One Quirky Thing about Procrastinators

2016 Goals

I have been wanting to write this post for years.

You see, every time I meet a Procrastinator in my office (or on a coaching call), I spend the first session getting to know my new client by interviewing them about their personal history and their current difficulties.  Oftentimes, before the end of the first session, I will assist the client to design something they can accomplish before we meet again in a week.  I take care not to overwhelm with large assignments or daunting tasks.  This is just a get-to-know-you kind of exercise.

What happens in the next session is something that never fails to fascinate me.

Almost invariably, the client will come in, looking and sounding dejected.  I will listen to the client admit to not getting the task accomplished and I will see how badly the client feels to be in this position.

Here’s what’s so fascinating though.

Almost invariably, I will listen more closely for the real story. What is the real story?  The real story is the client benefited from disclosing their history and current problems to someone else.  The story continues that the client goes home, back to real life, and does something very different: the client makes a change away from Procrastination.  Most new clients actually do a good amount of the challenge that was assigned to them in the first session.  But the interesting thing is, they fail to see their progress as progress. Even though they made real progress, they do not see or report it as such.

So here are the takeaways I’ve learned:

Procrastinators are mired in a negative way of looking at themselves and use negatively-tinged language to describe what they have and have not done.  This negative outlook causes Procrastinators to feel down persistently.  Procrastinators, over time, become unable to break the chain of sadness that comes with not moving forward and then find themselves completely stuck.

And here’s the lesson I give back to my clients:

I get to point out the reality that they cannot refute — they are fully capable of changing their behaviors as they please, but only if they realize how powerful they themselves really are.  I get to be a kind of translator for their experience.  I get to be excited for them.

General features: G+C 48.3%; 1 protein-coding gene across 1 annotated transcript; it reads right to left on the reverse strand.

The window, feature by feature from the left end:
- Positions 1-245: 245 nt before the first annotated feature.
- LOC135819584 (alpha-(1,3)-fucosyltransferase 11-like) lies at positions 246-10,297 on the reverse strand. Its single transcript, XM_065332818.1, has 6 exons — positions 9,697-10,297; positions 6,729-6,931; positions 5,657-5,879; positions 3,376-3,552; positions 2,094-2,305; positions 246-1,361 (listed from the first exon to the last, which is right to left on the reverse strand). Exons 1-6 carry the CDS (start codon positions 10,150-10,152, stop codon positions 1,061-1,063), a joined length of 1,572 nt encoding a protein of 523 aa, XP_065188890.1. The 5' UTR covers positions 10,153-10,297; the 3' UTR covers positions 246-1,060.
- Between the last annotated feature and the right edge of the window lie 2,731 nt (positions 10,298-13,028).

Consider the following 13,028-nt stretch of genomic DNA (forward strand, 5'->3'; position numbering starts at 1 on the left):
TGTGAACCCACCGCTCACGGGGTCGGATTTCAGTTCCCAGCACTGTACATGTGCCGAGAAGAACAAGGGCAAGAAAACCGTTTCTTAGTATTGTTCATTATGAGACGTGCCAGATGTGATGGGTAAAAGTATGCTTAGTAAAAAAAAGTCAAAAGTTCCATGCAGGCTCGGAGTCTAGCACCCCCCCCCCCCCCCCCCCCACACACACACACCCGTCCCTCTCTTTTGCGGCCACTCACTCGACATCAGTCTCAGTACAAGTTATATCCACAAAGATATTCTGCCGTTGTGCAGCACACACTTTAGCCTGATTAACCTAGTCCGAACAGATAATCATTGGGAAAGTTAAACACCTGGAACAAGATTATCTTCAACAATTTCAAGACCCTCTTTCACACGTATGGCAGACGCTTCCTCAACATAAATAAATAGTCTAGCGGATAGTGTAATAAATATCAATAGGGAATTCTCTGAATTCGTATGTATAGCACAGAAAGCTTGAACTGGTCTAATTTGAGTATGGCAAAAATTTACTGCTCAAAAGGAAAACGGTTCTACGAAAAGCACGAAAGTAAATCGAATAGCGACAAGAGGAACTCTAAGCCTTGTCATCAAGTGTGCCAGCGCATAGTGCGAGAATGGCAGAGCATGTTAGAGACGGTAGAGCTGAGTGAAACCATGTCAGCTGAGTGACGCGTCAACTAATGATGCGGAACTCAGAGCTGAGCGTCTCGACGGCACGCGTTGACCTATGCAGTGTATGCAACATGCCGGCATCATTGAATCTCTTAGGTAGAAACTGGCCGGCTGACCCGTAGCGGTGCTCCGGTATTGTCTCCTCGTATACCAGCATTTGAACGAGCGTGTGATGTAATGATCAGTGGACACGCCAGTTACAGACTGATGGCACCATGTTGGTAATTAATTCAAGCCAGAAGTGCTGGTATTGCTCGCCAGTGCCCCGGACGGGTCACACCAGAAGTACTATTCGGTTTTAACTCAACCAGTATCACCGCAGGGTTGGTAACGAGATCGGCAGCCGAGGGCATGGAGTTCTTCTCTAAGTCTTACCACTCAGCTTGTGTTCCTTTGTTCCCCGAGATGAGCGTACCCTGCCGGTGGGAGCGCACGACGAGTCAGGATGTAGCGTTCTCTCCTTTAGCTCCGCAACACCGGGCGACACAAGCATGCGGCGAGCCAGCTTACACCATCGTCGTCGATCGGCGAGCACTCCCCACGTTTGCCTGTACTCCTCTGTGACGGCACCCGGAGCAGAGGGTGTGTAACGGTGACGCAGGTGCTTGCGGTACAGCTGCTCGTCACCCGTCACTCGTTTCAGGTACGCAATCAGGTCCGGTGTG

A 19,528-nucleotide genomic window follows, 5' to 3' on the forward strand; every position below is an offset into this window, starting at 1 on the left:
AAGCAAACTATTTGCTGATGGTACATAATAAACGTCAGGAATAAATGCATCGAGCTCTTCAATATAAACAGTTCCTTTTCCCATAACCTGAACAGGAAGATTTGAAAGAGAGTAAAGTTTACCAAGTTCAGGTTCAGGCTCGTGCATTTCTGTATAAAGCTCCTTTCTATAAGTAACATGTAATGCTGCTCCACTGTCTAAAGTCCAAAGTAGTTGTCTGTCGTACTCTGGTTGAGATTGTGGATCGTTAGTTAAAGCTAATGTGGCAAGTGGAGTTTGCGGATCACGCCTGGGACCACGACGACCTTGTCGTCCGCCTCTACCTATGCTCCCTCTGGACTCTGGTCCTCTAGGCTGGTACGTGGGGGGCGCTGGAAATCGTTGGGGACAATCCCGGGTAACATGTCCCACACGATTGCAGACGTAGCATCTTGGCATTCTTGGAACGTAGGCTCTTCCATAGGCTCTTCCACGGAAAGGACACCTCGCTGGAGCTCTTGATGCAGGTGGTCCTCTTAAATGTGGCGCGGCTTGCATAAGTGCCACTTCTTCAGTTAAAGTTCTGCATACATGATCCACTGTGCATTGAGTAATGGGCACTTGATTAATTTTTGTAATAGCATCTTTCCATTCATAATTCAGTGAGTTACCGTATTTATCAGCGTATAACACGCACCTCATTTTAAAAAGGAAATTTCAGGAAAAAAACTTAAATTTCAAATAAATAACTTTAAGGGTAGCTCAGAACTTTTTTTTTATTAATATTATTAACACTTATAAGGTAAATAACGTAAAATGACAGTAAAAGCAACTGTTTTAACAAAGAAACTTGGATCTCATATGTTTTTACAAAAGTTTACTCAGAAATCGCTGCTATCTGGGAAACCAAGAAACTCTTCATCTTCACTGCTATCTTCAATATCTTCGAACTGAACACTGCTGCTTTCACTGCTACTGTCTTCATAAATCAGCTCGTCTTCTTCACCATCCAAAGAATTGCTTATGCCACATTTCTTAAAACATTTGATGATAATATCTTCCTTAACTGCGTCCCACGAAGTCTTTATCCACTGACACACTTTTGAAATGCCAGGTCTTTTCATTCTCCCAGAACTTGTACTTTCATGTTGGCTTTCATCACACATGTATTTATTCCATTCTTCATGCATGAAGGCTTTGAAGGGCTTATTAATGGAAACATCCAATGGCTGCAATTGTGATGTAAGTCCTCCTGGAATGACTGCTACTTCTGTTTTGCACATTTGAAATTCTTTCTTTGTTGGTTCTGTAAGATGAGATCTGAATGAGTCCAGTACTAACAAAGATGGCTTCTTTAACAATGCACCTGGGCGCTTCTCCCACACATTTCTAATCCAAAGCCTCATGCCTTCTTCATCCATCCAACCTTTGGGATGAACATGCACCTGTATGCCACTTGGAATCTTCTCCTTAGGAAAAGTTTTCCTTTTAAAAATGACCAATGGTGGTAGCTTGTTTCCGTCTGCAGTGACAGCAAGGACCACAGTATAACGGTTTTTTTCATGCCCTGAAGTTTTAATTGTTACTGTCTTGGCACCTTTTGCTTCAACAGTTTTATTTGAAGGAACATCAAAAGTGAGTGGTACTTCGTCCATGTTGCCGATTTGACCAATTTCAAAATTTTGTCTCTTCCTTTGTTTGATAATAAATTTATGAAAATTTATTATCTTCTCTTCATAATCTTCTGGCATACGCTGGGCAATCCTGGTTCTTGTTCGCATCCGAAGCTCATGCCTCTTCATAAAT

And here’s the lesson for you, Dear Reader:

It is not important the size of the change that you are wanting to make, but it is very important that you take steps to make a change and to acknowledge it for what it represents.  You may need someone else’s help in this change process, but that is okay. You will be able to manage that process too.  You may need to write down the steps you take.  That is okay too.  This is the exact time of year to get a fresh notebook to track your growth and change.

Whatever you need to do, go do it.  I know you are capable of making that real story unfold.

Happy New Year Friends and thank you for continuing to follow my trail of thought crumbs here at Procrastination Coach.  I’m looking forward to good times with you this year.

News to Share:

I’ve decided to start a Facebook community for everyone interested in recovering from Procrastination.  I’m excited about this opportunity to get to know you better and to provide a space for you to get to know each other too.  If you are interested in joining, please go to The Procrastination Coach Facebook Group.  

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